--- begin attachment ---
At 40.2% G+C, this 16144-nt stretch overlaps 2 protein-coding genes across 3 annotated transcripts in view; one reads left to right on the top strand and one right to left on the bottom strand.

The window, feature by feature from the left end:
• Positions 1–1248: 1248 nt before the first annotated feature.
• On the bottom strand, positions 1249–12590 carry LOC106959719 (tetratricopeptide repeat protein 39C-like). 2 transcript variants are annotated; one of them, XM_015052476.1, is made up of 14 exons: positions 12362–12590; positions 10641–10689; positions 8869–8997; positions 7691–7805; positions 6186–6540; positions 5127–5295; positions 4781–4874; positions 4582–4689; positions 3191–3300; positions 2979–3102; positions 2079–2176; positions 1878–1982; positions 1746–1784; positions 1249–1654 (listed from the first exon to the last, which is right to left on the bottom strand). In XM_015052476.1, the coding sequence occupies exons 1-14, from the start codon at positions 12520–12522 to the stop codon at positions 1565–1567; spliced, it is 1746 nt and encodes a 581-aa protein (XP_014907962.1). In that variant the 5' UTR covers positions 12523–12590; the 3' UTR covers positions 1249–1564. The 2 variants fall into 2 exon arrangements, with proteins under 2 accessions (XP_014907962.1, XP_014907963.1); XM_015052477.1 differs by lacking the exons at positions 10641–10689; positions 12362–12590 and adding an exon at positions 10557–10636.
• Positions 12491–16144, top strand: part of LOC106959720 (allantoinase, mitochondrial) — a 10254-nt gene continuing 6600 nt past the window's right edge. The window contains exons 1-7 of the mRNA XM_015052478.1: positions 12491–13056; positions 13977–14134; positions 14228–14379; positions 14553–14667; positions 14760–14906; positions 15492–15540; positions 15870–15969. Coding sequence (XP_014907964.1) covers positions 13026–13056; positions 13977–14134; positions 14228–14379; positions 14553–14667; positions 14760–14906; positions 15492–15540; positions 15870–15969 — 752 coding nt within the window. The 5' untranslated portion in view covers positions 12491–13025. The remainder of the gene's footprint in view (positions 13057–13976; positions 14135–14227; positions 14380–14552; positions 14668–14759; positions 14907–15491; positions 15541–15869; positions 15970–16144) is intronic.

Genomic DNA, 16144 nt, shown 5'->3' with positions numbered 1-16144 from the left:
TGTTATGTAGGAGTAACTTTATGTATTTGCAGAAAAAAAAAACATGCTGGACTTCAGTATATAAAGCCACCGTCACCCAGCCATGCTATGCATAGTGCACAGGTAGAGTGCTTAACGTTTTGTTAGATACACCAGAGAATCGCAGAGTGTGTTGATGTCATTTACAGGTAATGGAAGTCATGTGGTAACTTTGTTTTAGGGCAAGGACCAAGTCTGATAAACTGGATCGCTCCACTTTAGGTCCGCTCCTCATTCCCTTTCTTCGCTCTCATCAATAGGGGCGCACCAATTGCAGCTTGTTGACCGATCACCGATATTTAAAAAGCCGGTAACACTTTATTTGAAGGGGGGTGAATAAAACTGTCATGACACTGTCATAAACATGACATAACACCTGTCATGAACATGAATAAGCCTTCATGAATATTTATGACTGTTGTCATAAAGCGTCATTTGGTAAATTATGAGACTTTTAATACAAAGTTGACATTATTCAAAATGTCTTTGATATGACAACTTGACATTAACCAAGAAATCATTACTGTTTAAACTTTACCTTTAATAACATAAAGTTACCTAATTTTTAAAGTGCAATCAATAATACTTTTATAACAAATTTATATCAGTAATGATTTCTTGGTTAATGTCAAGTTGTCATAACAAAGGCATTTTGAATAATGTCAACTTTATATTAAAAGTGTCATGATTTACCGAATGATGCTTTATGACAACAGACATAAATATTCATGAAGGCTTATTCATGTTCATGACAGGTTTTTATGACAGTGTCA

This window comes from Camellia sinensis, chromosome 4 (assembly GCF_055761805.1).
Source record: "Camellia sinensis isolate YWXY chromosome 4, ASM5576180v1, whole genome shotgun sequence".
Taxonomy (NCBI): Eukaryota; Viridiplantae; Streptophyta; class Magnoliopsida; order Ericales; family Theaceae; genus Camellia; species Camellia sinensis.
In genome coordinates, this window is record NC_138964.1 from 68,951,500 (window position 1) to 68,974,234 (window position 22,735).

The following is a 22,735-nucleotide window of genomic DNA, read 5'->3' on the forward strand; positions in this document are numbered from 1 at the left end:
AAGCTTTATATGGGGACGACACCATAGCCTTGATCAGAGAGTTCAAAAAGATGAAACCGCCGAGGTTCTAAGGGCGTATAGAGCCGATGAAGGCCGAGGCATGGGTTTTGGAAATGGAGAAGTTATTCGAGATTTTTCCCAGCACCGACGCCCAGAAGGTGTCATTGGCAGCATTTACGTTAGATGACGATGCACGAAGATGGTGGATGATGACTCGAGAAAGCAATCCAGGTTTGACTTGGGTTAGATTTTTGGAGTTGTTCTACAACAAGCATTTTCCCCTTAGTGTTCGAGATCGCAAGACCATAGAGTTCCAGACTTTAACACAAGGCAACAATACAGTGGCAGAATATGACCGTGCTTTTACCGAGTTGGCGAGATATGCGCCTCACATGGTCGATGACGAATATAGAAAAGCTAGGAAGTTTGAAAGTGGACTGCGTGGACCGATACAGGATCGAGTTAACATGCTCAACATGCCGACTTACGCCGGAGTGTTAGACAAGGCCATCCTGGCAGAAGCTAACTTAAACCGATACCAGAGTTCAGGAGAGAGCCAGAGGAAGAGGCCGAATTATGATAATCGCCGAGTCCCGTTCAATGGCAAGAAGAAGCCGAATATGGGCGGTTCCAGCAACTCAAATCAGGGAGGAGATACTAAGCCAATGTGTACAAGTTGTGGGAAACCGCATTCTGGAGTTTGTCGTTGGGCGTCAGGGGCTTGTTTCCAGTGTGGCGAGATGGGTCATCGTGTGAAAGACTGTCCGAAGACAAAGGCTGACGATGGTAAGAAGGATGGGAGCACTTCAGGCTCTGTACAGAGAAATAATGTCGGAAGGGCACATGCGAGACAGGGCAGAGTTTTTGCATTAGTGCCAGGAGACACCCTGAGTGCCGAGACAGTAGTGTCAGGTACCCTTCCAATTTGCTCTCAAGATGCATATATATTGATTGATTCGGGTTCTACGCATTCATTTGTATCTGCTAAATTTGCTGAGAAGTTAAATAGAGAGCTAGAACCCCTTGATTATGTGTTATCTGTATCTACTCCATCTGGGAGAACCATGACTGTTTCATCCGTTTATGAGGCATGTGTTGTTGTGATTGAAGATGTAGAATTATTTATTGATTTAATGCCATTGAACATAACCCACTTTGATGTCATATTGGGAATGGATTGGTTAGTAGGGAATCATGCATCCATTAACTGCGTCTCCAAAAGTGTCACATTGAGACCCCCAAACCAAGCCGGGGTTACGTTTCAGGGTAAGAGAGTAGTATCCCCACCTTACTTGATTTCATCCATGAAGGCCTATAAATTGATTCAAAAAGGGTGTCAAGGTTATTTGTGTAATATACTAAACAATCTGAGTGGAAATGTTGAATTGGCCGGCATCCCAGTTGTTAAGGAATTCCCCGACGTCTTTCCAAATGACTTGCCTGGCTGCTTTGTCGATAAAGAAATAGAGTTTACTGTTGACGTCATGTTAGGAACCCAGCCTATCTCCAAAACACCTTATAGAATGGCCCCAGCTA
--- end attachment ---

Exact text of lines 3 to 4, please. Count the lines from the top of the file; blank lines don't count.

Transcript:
• Positions 1–1248: 1248 nt before the first annotated feature.
• On the bottom strand, positions 1249–12590 carry LOC106959719 (tetratricopeptide repeat protein 39C-like). 2 transcript variants are annotated; one of them, XM_015052476.1, is made up of 14 exons: positions 12362–12590; positions 10641–10689; positions 8869–8997; positions 7691–7805; positions 6186–6540; positions 5127–5295; positions 4781–4874; positions 4582–4689; positions 3191–3300; positions 2979–3102; positions 2079–2176; positions 1878–1982; positions 1746–1784; positions 1249–1654 (listed from the first exon to the last, which is right to left on the bottom strand). In XM_015052476.1, the coding sequence occupies exons 1-14, from the start codon at positions 12520–12522 to the stop codon at positions 1565–1567; spliced, it is 1746 nt and encodes a 581-aa protein (XP_014907962.1). In that variant the 5' UTR covers positions 12523–12590; the 3' UTR covers positions 1249–1564. The 2 variants fall into 2 exon arrangements, with proteins under 2 accessions (XP_014907962.1, XP_014907963.1); XM_015052477.1 differs by lacking the exons at positions 10641–10689; positions 12362–12590 and adding an exon at positions 10557–10636.